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The phrase a "lick of" something means a small quantity of something.

What I want to know is where does this phrase come from?

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closed as general reference by MετάEd, J.R., Mahnax, kiamlaluno, StoneyB Sep 16 '12 at 16:59

This question is too basic; it can be definitively and permanently answered by a single link to a standard internet reference source designed specifically to find that type of information.If this question can be reworded to fit the rules in the help center, please edit the question.

    
-1 Please add your own attempts to research and anything you found out. Close General Reference. –  MετάEd Sep 4 '12 at 2:14

2 Answers 2

up vote 6 down vote accepted

It comes from the longer phrase a lick and a promise. From the OED:

b. colloq. A slight and hasty wash (usually a lick and a promise). Also, a dab of paint, etc.; a hasty tidying up, a casual amount of work.

  • C. 1648 in Maidment Pasquils (1868) 154 ― We’ll mark them with a lick of tarre.
  • A. 1771 Gray Candidate 2 ― When sly Jemmy Twitcher had smugg’d up his face With a lick of court white-wash, and pious grimace.
  • 1855 Robinson Whitby Gloss., ― A Lick and a Slake.
  • 1860 W. White All round the Wrekin xx. 207 ― We only gives the cheap ones a lick and a promise.
  • 1899 E. F. Heddle Marget at Manse 43 ― That lassie gi’es a lick and a promise when I tell her to sweep!
  • 1922 A. Bennett Lilian i. vi. 57 ― The dirty kitchenmaid was giving the stone floor of the porch a lick and a promise.
  • 1934 L. A. G. Strong Corporal Tune iii. ii. 230 ― The room, instead of its usual vigorous cleaning, got what Nelly would have called a lick and a promise.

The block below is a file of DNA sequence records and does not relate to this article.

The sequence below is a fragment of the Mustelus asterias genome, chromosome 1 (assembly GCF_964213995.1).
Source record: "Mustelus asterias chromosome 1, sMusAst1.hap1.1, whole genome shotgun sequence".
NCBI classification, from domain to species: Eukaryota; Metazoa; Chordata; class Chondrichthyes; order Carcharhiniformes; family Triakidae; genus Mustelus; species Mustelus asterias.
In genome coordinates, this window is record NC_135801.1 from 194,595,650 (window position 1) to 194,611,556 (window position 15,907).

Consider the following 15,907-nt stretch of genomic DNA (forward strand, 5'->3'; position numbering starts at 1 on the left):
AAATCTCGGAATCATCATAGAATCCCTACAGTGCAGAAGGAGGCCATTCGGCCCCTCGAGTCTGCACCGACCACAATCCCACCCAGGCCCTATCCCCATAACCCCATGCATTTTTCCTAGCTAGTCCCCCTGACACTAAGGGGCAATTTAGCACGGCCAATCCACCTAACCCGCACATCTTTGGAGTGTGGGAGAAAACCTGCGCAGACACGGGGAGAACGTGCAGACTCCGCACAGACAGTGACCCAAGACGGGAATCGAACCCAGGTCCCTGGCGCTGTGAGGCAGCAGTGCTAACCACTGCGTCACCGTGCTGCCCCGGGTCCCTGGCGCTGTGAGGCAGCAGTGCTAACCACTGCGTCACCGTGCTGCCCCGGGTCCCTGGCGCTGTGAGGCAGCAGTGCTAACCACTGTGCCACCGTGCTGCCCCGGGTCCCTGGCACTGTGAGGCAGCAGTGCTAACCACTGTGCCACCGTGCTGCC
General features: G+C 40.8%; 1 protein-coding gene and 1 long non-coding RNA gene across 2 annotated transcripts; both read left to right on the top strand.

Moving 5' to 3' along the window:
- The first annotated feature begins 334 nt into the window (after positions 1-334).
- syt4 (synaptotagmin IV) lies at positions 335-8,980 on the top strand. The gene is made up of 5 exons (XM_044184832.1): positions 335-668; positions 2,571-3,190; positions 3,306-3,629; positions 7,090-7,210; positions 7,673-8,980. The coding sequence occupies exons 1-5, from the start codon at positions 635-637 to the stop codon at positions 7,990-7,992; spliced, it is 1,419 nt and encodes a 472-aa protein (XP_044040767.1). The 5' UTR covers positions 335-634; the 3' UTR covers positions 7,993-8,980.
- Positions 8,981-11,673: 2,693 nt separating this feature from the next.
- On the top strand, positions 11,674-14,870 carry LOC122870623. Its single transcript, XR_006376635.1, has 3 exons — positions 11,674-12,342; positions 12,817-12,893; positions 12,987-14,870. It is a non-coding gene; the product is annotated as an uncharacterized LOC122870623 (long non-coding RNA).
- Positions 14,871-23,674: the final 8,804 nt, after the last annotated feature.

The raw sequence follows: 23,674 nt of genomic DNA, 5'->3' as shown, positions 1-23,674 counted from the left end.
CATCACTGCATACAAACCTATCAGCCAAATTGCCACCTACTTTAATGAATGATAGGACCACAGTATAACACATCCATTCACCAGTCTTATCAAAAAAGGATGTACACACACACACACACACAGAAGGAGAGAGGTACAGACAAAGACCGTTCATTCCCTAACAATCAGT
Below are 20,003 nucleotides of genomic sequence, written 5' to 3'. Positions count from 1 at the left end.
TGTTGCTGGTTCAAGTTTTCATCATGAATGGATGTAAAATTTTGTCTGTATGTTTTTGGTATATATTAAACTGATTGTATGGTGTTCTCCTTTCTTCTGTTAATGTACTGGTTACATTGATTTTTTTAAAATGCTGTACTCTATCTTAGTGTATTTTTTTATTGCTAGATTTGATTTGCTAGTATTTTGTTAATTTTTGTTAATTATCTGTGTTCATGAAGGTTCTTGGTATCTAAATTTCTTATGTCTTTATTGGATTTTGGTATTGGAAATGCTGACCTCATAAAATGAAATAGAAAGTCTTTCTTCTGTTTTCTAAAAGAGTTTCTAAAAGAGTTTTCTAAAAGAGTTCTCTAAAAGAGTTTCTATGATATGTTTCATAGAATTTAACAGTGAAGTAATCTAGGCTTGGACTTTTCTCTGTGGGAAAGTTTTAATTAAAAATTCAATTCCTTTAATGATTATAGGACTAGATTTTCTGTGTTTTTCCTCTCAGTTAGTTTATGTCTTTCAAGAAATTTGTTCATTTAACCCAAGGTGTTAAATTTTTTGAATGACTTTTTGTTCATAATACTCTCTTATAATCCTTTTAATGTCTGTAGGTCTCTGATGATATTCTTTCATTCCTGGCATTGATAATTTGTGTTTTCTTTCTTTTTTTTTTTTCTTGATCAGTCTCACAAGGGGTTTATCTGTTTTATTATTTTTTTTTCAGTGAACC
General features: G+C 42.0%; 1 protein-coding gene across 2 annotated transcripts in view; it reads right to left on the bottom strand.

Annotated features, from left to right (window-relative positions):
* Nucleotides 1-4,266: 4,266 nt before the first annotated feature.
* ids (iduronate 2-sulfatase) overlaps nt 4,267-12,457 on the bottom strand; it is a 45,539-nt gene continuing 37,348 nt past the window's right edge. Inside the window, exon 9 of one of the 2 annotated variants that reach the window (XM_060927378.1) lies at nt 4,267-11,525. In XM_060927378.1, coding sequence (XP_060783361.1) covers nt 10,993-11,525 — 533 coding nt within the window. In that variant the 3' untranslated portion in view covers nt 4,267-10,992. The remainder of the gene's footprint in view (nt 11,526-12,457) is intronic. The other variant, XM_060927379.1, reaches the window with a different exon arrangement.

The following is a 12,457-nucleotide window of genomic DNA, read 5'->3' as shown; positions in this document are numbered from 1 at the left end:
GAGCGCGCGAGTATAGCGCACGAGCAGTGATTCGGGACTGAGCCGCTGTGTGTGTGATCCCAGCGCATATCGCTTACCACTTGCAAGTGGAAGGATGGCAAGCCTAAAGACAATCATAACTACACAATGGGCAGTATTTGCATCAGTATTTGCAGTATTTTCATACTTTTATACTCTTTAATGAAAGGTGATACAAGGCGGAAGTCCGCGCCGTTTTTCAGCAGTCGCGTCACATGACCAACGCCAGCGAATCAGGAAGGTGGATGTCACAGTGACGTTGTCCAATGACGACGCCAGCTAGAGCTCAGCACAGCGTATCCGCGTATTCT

• 1942 C. Morley Thorofare xl. 355 ― You ought to be writing the Adventures of a Crustacean. You’ve only done a lick and a promise. There’s six more inches to fill.
  • 1948 M. McCarthy in Partisan Rev. May-June 325 ― The Dublin Gate players··had a slapdash style of acting that suggested an Irish house‐maid flailing about with a dust-cloth-they gave their roles a lick and a promise and trusted to the audience’s good-nature to take the will for the deed.
  • 1967 V. Lincoln Private Disgrace (1968) xi. 91 ― She had only a basin of water and a rag with which to give the insides of the windows a lick and a promise.
  • 1969 D. Clark Death after Evensong vi. 142 ― A pale sun gave Rooksby a lick and a promise of better things to come.
  • 1972 J. Burmeister Running Scared iii. 51 ― The isolation ward··was given a lick and a promise once a month by an unsupervised maid.
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To me, the archetypal "lick" is a lick of paint. Which was definitely around in 1827...

A lick of paint would improve this.

Against lick, OED gives colloq. A slight and hasty wash (usually a lick and a promise). Also, a dab of paint, etc.; a hasty tidying up, a casual amount of work.

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